Zameka|13.03.2014|Feature Real stories
We hear from Zameka, who tells us how she felt when she found out her best friend had HIV.

One August afternoon, my friend Nonkosinathi approached me and said “there’s something I wanna tell you”. I was too busy to talk to her, but I could tell from the look on her face that this probably wasn’t good news. So I listened. I tried to break the ice with a little joke: “are you on drugs or something, what’s going on with you?” She dazzled me with a laugh.

We eventually went to her place, closed the burglar guard and the front door. I had no clue whatsoever as to what she wanted to share with me. Then she took out tablets from a brown paper bag that was sitting on the table and said “I’m HIV positive, I’ve been using these tablets for years now and believe me I wanted to tell you but I didn’t want you feeling uncomfortable talking about the virus in my presence especially getting into deep details and feeling sorry for me somehow”.

My heart was pounding, racing terribly as she was talking. I could feel my temperature rising. I didn’t see it coming. It came as a shock. I didn’t believe it. It hit me so hard. My eyes were filled with tears and I couldn’t look her in the eyes because I was broken inside and didn’t want her to see that at that moment. It wasn’t easy at all. I gave her a tight hug. I was confused and didn’t have much to say.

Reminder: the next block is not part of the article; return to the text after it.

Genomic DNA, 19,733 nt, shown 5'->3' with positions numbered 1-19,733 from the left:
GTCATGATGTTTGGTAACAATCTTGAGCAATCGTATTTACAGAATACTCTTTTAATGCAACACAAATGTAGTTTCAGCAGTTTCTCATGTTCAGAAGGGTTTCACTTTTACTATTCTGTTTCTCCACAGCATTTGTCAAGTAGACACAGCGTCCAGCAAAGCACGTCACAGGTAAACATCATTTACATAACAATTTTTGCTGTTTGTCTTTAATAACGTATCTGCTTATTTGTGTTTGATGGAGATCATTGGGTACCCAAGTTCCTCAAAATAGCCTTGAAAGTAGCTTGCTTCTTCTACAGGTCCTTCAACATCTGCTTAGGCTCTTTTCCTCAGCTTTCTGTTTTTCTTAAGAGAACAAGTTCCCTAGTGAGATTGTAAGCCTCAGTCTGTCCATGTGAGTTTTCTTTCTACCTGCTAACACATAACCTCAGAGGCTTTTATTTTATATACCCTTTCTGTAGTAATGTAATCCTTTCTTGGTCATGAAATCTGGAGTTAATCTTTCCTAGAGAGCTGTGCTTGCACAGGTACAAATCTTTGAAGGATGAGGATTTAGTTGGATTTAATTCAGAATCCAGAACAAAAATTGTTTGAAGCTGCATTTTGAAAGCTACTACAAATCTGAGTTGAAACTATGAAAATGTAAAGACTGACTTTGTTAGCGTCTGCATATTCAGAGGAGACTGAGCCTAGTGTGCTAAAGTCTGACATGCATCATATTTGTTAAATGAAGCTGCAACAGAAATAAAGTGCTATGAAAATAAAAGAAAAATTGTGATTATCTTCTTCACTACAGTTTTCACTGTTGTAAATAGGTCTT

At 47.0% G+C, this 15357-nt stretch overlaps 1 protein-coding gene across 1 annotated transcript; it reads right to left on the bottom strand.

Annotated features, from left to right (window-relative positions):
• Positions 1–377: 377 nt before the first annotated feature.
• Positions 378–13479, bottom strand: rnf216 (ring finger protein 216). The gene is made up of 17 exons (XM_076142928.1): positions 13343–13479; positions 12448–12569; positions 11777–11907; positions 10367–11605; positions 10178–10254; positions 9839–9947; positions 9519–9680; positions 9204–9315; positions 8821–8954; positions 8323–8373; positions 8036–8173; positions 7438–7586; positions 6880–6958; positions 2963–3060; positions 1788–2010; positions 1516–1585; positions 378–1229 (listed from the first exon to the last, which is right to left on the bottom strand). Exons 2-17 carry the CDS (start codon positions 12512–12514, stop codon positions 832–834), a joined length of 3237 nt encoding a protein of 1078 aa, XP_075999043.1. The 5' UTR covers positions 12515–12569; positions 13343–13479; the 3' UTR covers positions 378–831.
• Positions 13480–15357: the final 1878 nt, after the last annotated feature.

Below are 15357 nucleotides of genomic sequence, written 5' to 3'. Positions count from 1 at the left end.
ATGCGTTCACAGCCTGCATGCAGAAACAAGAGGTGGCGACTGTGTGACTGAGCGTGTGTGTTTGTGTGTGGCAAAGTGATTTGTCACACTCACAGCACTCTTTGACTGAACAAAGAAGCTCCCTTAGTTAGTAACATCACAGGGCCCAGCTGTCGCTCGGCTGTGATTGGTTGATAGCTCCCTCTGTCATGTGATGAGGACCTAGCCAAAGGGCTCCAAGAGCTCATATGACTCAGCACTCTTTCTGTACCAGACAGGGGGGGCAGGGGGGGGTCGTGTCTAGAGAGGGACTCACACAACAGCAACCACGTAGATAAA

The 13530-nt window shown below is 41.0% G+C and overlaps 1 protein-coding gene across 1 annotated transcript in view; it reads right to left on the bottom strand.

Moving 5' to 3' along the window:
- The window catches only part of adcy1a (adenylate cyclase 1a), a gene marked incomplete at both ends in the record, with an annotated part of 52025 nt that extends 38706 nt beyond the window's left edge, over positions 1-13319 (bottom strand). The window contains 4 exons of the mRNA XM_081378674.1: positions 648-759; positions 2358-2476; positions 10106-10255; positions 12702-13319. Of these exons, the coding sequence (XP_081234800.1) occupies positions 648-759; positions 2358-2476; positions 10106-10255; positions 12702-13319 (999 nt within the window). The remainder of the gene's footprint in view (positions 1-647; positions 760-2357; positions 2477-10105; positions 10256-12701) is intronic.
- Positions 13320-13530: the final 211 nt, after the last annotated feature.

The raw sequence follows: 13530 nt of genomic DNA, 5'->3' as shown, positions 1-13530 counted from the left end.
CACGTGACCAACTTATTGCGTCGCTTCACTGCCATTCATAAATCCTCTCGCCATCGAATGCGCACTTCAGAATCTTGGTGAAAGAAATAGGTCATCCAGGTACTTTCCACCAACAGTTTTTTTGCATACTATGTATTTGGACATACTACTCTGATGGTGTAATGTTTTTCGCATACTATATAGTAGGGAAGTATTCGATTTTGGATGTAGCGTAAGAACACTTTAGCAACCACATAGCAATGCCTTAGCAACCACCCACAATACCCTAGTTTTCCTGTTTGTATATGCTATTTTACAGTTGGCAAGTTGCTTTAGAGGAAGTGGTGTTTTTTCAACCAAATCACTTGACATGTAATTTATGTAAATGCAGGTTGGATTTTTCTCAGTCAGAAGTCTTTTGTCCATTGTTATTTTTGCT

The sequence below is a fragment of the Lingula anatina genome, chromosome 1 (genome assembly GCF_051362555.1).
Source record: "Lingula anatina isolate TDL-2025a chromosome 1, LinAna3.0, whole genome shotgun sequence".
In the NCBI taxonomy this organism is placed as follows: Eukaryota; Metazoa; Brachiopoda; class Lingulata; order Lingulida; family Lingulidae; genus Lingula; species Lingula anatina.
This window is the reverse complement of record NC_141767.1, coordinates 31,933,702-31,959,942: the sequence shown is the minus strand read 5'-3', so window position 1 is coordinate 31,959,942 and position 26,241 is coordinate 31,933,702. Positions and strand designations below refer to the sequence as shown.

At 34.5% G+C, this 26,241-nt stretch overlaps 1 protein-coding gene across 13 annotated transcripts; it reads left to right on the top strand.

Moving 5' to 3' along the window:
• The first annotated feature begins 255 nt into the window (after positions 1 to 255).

After hugging her, I was groggy and I looked at her. From that moment I knew I had to be strong for her. I reached out and took her hands and held them tightly. I took a deep breath and told her “I still love you like before, you being positive doesn’t change anything and it won’t come between us”.

Honestly, I was kind of mad at her because I had shared a lot of my personal stuff with her, yet she kept a big secret from me. I thought she knew me better, but I knew that  this moment was not the right time for an argument, so I calmed myself for the sake of the situation, she didn‘t need that.

I had many questions but I wanted to adjust to the situation first before I asked Nonkosinathi. There didn’t seem to be anything I could do to make her feel better but only to be there and support her all the way. I waited for 2 days until I asked how she had become infected with HIV.

Before she told me about her HIV status our friendship was made of concrete but now its stronger, more like steel.

I was amazed by Nonkosinathi’s self-confidence and her determination to change people’s perspectives about the virus. Despite the inevitable adversity she faced, she stood tall and shared her story with hundreds of women at public events. Without a doubt, her story has had a positive impact on these young women.

HIV positive or negative, we can conquer this disease together.

Read Nonkosinathi’s story here.

Do you know anyone living with HIV? How did you feel when they told you?